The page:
A Polish company on Friday launched the world's first industrial production line of solar panels based on groundbreaking perovskite technology, which could revolutionise access to solar power for all.
Named after the Baltic goddess of the sun, Saule Technologies makes sheets of solar panels using a novel inkjet printing procedure invented by company founder Olga Malinkiewicz.
"We're scaling up, going from laboratory to production line," said Malinkiewicz, whose firm is based in the southern city of Wroclaw.
Photovoltaic panels coated with perovskite film are light, flexible and can easily be fixed to almost any surface to produce electricity even inside buildings.
Manufacturing costs are down thanks to the inkjet printing procedure for perovskites, which makes it possible to produce the panels under lower temperatures.
Malinkiewicz developed the processing method in 2013 while still a PhD student at the University of Valencia in Spain.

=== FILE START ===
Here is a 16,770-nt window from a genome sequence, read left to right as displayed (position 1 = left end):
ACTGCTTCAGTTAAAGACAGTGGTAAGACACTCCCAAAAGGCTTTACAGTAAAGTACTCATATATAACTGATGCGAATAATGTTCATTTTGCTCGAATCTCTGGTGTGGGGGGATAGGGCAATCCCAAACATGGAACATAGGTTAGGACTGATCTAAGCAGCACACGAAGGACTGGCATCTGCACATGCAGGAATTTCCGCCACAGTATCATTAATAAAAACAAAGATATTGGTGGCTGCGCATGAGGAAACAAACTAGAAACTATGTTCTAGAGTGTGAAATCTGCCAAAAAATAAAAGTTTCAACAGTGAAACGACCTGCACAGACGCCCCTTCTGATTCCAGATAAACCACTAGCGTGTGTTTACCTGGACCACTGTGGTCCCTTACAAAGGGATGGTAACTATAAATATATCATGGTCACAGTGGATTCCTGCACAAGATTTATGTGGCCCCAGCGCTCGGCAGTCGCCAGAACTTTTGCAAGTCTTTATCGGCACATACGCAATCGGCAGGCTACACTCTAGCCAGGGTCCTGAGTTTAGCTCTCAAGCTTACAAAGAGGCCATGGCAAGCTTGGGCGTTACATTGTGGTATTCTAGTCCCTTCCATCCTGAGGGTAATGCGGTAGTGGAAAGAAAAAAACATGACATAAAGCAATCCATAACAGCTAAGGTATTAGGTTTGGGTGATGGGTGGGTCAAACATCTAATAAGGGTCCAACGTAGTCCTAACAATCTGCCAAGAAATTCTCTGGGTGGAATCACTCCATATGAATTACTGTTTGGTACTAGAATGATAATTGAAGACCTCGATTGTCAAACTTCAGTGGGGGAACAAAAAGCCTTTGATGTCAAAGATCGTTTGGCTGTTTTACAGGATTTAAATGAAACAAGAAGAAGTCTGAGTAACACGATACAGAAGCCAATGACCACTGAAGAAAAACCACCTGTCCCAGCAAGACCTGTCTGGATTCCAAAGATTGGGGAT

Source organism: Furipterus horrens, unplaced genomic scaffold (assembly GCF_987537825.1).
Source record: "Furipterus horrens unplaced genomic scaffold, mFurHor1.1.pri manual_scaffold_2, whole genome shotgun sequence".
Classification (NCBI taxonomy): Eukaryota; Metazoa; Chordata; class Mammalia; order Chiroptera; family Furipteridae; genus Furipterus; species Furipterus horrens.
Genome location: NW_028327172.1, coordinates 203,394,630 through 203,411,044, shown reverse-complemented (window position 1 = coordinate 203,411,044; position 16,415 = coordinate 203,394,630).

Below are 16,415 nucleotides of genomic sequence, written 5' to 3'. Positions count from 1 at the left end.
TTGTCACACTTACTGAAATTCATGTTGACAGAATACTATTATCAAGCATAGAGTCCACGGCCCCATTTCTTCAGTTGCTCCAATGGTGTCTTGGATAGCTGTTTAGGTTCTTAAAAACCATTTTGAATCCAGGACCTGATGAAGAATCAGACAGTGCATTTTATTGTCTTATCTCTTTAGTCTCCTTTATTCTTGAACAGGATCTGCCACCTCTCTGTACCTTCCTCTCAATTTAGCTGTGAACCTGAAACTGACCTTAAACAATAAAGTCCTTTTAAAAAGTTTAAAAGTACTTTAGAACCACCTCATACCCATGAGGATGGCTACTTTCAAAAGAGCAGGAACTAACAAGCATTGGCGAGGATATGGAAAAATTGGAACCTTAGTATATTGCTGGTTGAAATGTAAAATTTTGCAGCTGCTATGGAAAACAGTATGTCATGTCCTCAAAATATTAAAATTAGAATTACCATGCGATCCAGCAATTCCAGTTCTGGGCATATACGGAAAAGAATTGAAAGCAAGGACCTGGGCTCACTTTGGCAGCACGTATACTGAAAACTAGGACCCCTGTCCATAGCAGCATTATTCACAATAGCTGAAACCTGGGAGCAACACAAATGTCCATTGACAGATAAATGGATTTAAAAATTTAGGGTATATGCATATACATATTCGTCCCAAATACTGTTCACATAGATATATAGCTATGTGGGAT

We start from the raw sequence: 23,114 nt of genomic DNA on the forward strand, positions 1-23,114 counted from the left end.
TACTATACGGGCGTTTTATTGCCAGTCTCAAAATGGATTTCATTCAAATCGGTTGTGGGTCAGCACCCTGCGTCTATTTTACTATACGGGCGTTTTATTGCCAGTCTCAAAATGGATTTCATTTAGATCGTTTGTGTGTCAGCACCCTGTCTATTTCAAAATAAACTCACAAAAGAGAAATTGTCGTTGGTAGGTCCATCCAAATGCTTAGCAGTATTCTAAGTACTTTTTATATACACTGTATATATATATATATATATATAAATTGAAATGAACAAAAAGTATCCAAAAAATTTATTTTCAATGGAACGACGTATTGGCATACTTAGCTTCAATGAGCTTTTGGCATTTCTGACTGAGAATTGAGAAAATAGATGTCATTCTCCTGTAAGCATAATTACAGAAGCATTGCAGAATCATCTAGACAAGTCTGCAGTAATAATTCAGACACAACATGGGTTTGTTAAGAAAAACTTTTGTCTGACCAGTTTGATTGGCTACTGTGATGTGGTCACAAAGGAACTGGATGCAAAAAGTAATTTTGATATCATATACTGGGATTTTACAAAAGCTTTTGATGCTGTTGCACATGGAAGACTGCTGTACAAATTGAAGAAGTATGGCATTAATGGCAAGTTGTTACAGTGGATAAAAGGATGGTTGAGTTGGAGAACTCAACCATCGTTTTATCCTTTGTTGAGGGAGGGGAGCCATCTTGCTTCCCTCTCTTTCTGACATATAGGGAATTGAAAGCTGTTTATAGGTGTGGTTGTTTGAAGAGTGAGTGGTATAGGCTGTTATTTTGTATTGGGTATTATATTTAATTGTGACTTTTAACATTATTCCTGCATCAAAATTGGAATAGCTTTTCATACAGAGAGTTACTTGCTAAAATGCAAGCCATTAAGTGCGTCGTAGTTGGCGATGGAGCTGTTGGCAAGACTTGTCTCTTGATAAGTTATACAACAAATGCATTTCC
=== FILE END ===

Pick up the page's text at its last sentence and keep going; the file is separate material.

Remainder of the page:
Her discovery earned her an article in the journal Nature as well as an award from MIT and top spot in a competition organised by the European Commission.
Now, "we're opening the world's first factory of perovskite solar cells," she told AFP.
She said "demand already exceeds production capacity", which is estimated initially at an annual 40,000 square metres (430,550 square feet).
The first commercial orders have come in from the Internet of Things and construction sectors.
The company has received funding from Poland's green energy leader Columbus Energy and multimillionaire Japanese investor Hideo Sawada.
The firm is now preparing to launch on the Warsaw Stock Exchange and is also mulling new factories in Europe or perhaps Japan.
"Of all the photovoltaic systems in Europe, only four percent are manufactured on the continent," said Malinkiewicz.
"We're on the same page as the European Union when it comes to the importance of building them in our region," she added.